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Pro Snowboarder Kimmy Fasani Found Fun In Working Her Way Back From Injury

Photo courtesy of Kimmy Fasani

 

By Kim Constantinesco

When the focus is on internal progression, amazing external surprises are sure to follow.

Professional snowboarder Kimmy Fasani is no stranger to looking inward for strength in order to make the external possible. In 2011, she became the first female to land a double backflip both in the terrain park and on powder.

Despite the amazing acrobats between the temporary space of the whitest of snows and the bluest of skies, twisting and turning took on a whole new meaning for Fasani in the form of her own story.

On December 11, 2012, not quite a full year after her double backflip feat, Fasani drifted off a park jump at Mammoth and bounced into a congregation of trees. She fractured her pelvis and blew out the ACL, MCL, and PCL in her left knee. It was the first major injury of her career and it abruptly ended her season.

“I think for most people it could have been a career ender, but I knew I wasn’t done yet,” Fasani said.

For somebody so active, the first two months of her post surgical recovery were dark. For the most part she was bedridden because of her pelvis.

“You just don’t know how much you love something until you lose it,” Fasani said. “The injury was really an eye opening experience because I didn’t expect that to happen.”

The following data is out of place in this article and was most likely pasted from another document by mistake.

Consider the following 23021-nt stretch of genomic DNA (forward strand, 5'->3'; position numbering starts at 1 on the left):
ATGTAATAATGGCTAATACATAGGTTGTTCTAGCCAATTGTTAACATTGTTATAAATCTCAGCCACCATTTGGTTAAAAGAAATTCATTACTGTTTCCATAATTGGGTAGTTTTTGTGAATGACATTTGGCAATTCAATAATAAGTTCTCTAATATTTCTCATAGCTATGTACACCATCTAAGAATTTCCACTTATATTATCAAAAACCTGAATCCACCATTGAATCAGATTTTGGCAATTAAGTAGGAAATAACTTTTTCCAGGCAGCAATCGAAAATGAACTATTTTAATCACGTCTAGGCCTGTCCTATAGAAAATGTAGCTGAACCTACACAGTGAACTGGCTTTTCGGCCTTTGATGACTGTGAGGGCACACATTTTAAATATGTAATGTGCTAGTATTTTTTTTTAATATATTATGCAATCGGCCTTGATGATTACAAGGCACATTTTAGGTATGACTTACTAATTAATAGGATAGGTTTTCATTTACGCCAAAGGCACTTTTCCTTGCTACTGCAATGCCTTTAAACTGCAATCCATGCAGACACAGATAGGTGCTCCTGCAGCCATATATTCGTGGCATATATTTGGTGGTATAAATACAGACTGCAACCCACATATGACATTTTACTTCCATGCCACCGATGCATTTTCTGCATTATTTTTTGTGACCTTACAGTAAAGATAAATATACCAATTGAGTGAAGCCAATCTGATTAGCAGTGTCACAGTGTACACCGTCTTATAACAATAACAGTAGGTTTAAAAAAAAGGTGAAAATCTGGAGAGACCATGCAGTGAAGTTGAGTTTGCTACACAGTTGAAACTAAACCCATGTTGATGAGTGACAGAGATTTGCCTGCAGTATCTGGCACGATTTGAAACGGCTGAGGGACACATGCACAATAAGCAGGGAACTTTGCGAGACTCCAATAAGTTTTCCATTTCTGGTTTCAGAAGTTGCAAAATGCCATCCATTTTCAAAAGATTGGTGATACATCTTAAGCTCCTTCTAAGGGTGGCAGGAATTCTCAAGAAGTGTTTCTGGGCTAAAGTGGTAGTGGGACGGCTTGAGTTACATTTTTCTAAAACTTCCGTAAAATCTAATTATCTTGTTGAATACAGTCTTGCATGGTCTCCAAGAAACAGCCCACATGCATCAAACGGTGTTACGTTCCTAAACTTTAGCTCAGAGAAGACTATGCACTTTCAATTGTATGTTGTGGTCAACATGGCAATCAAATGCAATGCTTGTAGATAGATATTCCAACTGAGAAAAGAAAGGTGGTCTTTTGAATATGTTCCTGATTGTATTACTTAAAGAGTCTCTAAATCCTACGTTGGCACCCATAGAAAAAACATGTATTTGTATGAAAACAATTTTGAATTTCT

Instead of ripping down mountains and snorkeling through the deepest of snows, Fasani got to work indoors. Once her pelvis was a little more healed, Fasani’s rehab three months after the accident included 10-25 minutes on the stationary bike and pool time along with physical therapy 2-3 days per week.

Eventually she left her Mammoth Lakes home for southern California to work with renowned trainer Brad Jones, who has worked with a lot U.S. team snowboarders. For six months, Fasani worked on improving mobility, non-compensation techniques, and building up her strength.

During that time, most of Fasani’s thoughts were dedicated to her comeback, whether she was in the gym or in the kitchen.

“I love eating healthy and I’m grateful I live in a place where I can,” Fasani said. “For my recovery, that was a huge focus. I wanted to put things in my body to help it heal. Everything was high nutritional value because I wanted to give my body every chance I could to really make a full recovery.”

(Photo: Peter Morning)
Photo: Peter Morning

While her primary goal was to be strong on the snow again, Fasani decided that with all the work she was putting in, she wanted more.

“At the time, I decided one of the biggest goals of my recovery was to to do a triathlon,” Fasani said. “It was another thing to focus on rather than just having snowboarding.”

On October 21, 2013, Fasani completed the Lifetime Tri Oceanside where she took first in her age group, and placed fourth overall among women. The finish line was more like a starting line for Fasani and her new knee.

Fasani grew up in Truckee, CA and after her father passed away from lung cancer when she was just a teenager, she was raised by her mother.

“She gave me all the power in the world to do what I wanted to do and follow my dreams,” Fasani said of her mother, who two years ago was also diagnosed with cancer herself.